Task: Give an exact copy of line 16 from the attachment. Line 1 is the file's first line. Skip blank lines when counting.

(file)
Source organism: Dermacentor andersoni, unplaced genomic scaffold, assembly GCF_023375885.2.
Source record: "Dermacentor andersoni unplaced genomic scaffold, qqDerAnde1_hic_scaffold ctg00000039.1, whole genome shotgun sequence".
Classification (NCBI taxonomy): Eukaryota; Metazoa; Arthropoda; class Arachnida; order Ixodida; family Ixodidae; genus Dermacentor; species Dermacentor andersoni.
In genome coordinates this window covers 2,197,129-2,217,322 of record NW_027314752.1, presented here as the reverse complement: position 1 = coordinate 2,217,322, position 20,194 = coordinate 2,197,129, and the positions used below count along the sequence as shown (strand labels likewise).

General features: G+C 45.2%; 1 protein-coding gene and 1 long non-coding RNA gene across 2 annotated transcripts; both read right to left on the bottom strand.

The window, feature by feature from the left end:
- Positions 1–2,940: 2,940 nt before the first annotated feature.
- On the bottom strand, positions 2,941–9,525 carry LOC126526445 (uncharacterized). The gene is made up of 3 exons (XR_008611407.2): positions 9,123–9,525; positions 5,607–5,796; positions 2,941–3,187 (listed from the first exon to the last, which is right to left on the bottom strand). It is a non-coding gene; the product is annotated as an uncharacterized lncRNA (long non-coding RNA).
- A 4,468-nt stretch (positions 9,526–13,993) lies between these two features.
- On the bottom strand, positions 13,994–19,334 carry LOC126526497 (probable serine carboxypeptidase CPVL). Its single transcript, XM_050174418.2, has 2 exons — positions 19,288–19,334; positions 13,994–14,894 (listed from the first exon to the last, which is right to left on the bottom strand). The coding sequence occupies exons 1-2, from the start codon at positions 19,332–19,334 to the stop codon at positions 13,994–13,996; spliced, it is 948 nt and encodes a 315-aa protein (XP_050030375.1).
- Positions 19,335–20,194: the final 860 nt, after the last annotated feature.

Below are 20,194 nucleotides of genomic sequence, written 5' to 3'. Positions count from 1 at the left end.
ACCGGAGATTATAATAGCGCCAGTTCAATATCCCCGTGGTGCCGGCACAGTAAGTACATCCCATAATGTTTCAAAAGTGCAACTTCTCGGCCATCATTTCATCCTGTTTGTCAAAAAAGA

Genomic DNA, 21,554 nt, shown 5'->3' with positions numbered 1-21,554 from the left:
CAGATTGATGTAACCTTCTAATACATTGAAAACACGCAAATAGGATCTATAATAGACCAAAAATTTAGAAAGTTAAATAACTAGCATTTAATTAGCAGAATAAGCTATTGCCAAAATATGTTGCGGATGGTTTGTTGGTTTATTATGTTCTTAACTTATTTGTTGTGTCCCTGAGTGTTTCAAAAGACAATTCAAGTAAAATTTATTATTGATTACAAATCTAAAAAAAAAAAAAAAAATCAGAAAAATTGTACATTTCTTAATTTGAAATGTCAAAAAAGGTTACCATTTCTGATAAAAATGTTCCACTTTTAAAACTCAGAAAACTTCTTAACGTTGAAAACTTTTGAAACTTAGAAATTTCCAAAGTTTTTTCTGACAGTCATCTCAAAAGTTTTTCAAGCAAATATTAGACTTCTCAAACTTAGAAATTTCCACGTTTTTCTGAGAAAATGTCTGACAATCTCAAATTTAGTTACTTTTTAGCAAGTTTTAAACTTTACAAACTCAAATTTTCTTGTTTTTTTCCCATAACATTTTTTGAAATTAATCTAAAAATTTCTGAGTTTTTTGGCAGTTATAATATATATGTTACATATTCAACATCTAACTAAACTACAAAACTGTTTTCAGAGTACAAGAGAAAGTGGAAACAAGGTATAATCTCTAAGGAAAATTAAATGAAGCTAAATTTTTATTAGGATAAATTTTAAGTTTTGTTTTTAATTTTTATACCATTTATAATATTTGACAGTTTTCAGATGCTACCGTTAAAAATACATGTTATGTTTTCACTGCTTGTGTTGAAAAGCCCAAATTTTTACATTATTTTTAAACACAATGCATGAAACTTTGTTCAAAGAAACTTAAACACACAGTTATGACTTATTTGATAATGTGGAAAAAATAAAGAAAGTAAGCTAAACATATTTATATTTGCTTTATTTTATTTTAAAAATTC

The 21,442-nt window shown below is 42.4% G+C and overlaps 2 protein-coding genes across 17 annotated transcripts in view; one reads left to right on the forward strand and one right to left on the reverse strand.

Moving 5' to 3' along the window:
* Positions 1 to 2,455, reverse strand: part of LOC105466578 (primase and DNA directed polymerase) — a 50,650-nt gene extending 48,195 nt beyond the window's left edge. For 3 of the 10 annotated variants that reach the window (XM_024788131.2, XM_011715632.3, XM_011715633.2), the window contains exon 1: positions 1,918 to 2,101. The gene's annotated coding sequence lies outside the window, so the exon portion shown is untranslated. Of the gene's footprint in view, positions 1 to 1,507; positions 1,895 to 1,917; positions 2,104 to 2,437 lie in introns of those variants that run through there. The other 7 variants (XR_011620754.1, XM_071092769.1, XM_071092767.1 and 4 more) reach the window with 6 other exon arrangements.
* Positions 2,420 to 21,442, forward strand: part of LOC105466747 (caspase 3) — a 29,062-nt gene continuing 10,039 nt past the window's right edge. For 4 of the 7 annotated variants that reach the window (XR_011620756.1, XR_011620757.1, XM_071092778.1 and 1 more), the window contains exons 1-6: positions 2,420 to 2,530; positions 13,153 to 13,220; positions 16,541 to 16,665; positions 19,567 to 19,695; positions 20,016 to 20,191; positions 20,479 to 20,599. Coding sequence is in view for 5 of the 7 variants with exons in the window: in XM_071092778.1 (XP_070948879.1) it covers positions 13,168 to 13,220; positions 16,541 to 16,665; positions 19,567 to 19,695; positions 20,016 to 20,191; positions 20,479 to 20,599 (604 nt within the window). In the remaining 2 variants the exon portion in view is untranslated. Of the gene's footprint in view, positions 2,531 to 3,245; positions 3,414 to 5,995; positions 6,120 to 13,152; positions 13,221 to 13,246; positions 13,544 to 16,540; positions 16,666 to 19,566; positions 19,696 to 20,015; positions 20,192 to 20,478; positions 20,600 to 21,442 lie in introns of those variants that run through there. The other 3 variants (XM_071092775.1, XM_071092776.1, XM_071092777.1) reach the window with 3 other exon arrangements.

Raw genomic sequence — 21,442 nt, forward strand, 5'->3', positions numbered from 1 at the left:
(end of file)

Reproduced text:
The 21,442-nt window shown below is 42.4% G+C and overlaps 2 protein-coding genes across 17 annotated transcripts in view; one reads left to right on the forward strand and one right to left on the reverse strand.